Crowmask Doctor 3D Model Finished

4_30_15_crowmask1 4_30_15_crowmask2

The final renders of my 3D crowmask plague doctor model. My process involved a lot of bouncing back and forth between Blender and zBrush. I did all of the textures in zBrush and dDo and rendered it using Blender Cycles (see my previous post about the crowmask model).

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Crow Mask Doctor 3D project

3_17_15_crowman

I recently felt inspired to make a crow-mask plague doctor type character. To complete this project, I used blender, photoshop, zBrush, and dDo. Of course, there’s much more work that could be done, but the focus of this project was the mask itself. I wanted to refresh my skills in porting texture from zBrush to Blender.

cm1

First I collected some of my sketches and references, such as the ASMR (the phenomenon when you hear sounds that make your neck/head tingle) youtube channel Ephemeral Rift and his character “Dr. Corvus”.

I loaded up zBrush and sculpted out the shape of the mask. I then took it to blender and cleaned up the resulting geometry because zBrush hardly ever makes geometry that is clean and neat for polygonal modeling techniques.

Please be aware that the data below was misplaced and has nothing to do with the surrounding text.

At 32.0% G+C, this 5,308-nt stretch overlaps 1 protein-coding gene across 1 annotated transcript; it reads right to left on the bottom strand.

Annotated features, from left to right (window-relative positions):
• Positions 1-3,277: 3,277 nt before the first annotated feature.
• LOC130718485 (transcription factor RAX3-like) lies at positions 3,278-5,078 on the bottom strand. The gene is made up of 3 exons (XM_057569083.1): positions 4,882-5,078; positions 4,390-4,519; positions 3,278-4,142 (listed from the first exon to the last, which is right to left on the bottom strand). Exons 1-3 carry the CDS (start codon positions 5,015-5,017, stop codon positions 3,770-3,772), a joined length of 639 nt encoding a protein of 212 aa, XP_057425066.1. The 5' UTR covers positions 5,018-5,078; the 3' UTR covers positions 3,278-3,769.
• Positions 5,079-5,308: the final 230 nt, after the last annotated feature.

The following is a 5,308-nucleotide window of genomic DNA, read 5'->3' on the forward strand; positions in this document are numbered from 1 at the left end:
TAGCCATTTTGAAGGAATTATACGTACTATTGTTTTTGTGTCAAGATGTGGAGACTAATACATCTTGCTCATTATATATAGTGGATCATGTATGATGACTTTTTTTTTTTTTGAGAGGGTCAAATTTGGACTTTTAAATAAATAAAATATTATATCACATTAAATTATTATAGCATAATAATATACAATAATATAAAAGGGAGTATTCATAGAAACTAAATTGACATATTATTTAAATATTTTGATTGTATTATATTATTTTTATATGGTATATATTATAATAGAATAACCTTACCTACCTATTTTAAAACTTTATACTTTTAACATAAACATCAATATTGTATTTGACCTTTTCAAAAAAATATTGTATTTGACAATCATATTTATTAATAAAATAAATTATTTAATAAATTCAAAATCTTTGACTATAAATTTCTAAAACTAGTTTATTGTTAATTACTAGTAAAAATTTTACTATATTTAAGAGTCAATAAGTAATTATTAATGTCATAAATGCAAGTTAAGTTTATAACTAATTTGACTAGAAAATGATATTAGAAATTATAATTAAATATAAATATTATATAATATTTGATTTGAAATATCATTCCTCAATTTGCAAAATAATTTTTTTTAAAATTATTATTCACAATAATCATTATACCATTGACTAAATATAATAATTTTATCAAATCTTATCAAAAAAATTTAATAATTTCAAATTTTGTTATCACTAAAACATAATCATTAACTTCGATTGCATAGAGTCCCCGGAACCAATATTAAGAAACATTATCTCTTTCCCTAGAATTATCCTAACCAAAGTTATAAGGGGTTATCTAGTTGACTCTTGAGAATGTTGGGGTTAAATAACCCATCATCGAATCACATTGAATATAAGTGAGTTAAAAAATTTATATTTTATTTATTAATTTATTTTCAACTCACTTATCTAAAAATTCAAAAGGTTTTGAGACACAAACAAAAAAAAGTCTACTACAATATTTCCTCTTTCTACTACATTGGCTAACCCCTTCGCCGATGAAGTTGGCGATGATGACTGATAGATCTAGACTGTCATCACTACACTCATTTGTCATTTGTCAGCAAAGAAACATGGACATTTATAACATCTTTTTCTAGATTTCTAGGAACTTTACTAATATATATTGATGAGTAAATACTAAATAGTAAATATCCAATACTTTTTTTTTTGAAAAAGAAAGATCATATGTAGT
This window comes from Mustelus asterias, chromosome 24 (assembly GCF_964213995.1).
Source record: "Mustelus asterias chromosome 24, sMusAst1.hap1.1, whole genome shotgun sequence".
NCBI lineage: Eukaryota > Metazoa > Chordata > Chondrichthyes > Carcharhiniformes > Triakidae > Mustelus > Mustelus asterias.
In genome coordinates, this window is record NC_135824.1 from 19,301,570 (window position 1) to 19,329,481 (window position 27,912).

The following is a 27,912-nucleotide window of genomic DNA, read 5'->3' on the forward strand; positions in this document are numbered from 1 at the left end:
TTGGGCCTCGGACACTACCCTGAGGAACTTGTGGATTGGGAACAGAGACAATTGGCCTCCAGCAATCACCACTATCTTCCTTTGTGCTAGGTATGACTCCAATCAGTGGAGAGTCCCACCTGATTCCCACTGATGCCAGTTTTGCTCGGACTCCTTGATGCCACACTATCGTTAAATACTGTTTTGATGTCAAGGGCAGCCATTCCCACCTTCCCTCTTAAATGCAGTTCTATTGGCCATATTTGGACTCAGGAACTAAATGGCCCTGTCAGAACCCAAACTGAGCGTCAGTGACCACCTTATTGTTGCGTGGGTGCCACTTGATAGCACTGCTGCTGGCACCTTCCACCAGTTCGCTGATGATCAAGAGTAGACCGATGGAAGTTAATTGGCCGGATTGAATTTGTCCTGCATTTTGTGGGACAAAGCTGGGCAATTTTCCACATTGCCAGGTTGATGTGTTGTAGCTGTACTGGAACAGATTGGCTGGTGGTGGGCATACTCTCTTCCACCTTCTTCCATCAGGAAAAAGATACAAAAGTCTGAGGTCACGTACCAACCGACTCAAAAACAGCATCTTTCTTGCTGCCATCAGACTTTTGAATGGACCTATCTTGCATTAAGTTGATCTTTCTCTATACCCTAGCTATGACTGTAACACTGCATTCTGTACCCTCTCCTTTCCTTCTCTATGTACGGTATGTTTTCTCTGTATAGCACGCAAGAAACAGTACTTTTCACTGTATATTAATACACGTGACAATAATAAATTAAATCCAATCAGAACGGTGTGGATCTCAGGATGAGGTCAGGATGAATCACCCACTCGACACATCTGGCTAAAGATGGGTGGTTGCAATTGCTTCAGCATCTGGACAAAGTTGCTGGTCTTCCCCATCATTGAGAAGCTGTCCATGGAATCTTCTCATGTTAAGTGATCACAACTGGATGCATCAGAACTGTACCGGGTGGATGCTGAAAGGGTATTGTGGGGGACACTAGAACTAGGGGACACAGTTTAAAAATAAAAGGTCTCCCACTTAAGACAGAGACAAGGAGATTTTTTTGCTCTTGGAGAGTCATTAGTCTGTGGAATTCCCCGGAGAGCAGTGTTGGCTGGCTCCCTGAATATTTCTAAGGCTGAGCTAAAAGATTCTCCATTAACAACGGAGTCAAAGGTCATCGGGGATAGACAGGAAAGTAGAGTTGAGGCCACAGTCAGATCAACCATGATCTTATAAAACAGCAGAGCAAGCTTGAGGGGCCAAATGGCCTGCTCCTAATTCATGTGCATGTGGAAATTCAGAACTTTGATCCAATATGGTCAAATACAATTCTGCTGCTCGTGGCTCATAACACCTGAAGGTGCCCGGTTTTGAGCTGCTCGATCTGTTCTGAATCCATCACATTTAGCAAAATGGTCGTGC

After cleaning it up, I UV unwrapped the model (UV unwrapping is the process of taking all the 3D “faces” and pointing them to a 2D “painting” for colors and textures). I sent it back into zBrush and got the resolution high enough for me to sculpt in the little details like metal embossing, leather wrinkles, and stitching. I used zBrush’s multimap exporter tools to “extract” the detail off the high resolution model to map it to the low resolution final model.

Next, I took my extracted “maps” into a photoshop plugin called dDo (the legacy version is free, if you want it, scroll to the bottom of their page for the download). dDo is a collection of filters and preset textures that you can apply procedurally to your model to give it dust, scratches, spots, and other dirtyness. It helps create believable textures without spending as much time (good for studio productions under time constraints).

With my finished mask, I roughly modeled up a hat and some clothes to pose for a final render, which you can see above. I used Blender’s cycles rendering engine. I intend to model out an entire character to the same quality as the mask.